Review: Super Bowl online decent, won't replace TV
(AP) -- The television set won't be the only place to watch video of the New York Giants and the New England Patriots this Sunday. For the first time, U.S. football fans will be able to watch the Super Bowl ...
Ant colonies remember rivals' odor and compete like sports fans
A new study led by the University of Melbourne has shown that weaver ants share a collective memory for the odour of ants in rival nests, and use the information to identify them and compete, similar to how sports fans know ...
People as 'sensors': Twitter messages reveal NFL's big plays and fans'
Using millions of Twitter subscribers as living "sensors," engineers from Rice University and Motorola Mobility have found a way to monitor fans' levels of excitement and to keep track of the action in National Football League ...
Making sports statistics more scientific
Whether it is the sprinter who finished first or the team that scored more points, it's usually easy to determine who won a sporting event. But finding the statistics that explain why an athlete or team wins ...
German privacy watchdog dislikes Facebook's 'Like'
(AP) -- A German data protection authority is "unliking" Facebook's "Like" button.
When identity marketing backfires: Consumers don't like to be told what they like
When choosy moms choose Jif peanut butter and sports fans who call themselves sports fans subscribe to DirecTV, identity marketing is hard at work. But what happens when this type of advertising misses the mark? According ...
Die-hard sports fans view ads associated with rival teams negatively, regardless of the message
A new study concludes that it doesn't matter how compelling an advertisement may be, most die-hard Oregon State Beavers fans will simply not purchase a product associated with the Oregon Ducks.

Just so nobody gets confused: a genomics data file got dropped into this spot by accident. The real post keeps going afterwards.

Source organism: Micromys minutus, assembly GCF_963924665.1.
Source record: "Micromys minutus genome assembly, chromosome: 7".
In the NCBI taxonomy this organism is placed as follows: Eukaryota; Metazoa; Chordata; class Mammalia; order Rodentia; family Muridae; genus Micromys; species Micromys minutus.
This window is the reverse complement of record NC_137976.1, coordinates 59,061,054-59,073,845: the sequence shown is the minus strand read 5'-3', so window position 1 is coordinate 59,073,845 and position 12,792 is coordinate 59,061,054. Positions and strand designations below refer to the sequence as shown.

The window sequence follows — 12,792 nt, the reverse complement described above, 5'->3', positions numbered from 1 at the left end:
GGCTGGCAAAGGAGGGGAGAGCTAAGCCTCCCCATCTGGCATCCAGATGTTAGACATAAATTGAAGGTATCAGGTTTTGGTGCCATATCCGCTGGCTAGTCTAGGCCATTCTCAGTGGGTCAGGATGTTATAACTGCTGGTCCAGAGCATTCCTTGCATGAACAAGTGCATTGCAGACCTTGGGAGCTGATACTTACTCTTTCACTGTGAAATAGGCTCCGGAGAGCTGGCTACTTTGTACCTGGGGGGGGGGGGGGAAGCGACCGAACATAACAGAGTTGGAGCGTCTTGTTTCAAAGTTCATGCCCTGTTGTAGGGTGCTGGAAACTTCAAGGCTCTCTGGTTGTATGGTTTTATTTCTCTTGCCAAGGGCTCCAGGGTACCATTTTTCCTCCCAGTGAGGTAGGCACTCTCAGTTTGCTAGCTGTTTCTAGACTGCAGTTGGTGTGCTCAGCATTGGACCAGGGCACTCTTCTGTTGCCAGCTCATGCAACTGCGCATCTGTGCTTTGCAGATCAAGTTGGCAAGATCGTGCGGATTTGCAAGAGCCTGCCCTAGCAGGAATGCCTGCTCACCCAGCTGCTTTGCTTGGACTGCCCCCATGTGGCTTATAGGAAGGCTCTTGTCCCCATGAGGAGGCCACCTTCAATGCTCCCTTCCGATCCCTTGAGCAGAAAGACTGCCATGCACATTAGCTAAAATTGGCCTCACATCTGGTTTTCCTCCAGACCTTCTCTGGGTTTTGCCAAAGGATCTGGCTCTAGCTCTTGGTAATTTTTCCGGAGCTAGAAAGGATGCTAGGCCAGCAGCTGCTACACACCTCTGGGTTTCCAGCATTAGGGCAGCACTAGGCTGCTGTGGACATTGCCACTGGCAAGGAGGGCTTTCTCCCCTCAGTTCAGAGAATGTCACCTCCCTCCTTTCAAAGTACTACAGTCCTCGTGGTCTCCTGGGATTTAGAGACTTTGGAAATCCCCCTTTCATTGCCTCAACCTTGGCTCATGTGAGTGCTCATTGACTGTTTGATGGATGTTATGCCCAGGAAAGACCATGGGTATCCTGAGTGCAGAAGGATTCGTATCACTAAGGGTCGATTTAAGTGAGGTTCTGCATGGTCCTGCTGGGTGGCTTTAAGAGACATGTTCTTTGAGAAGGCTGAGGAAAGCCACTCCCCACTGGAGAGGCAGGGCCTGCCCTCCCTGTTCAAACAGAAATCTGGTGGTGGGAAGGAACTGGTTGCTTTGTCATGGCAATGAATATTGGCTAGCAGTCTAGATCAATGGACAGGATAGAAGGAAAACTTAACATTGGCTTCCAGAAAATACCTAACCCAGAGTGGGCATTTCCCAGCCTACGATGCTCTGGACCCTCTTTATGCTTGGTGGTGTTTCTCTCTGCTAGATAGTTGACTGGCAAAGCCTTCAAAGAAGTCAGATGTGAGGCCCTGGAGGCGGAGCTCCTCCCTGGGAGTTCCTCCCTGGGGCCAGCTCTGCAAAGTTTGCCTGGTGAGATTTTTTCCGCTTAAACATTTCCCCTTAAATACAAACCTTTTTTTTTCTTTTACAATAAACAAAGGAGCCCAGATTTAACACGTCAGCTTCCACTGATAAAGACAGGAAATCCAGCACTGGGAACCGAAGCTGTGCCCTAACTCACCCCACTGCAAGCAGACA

Scientific study of World Cup supporters asks, "Do we only sing when we're winning?"
As World Cup fever grips the globe, psychologists are asking if football fans feel more affinity with their team if they are winning.
Security firms watch social media for feisty fans
Watch what you tweet, sports fans.
Sesame Street's next chapter: Elmo talks back
(AP)—Elmo, Big Bird and the rest of the "Sesame Street" crew have always talked to kids. Now, they'll try to have a two-way conversation with their pint-sized audience using Kinect, the motion and voice-sensing ...
Illusion of control: Why sports fans prefer 'lucky' products
Consumers engage in superstitious behavior when they want to achieve something but don't have the power to make it happen, according to a new study in the Journal of Consumer Research.
Cinderellas reign in Final Four ratings
Most pro basketball fans would assume that TV executives want to see teams from the largest markets go the furthest in the playoffs. But in college basketball, however, the most fans tune in for teams they probably hadn't ...
Why superstition-rich baseball playoff fans aren't loyal to a brand
Wear your lucky Yankees jersey. Hold your breath. Expect nothing less than a World Series win. Certain routines are routine for millions of baseball playoff fans desperate to meet victory. In fact, a new study in the Journal of ...
For sports fans, the story—not the victor—makes the difference in enjoyment
A new study has concluded that sports fans love to root for a hero and against a villain, but if the game is exciting, they'll enjoy it no matter who wins.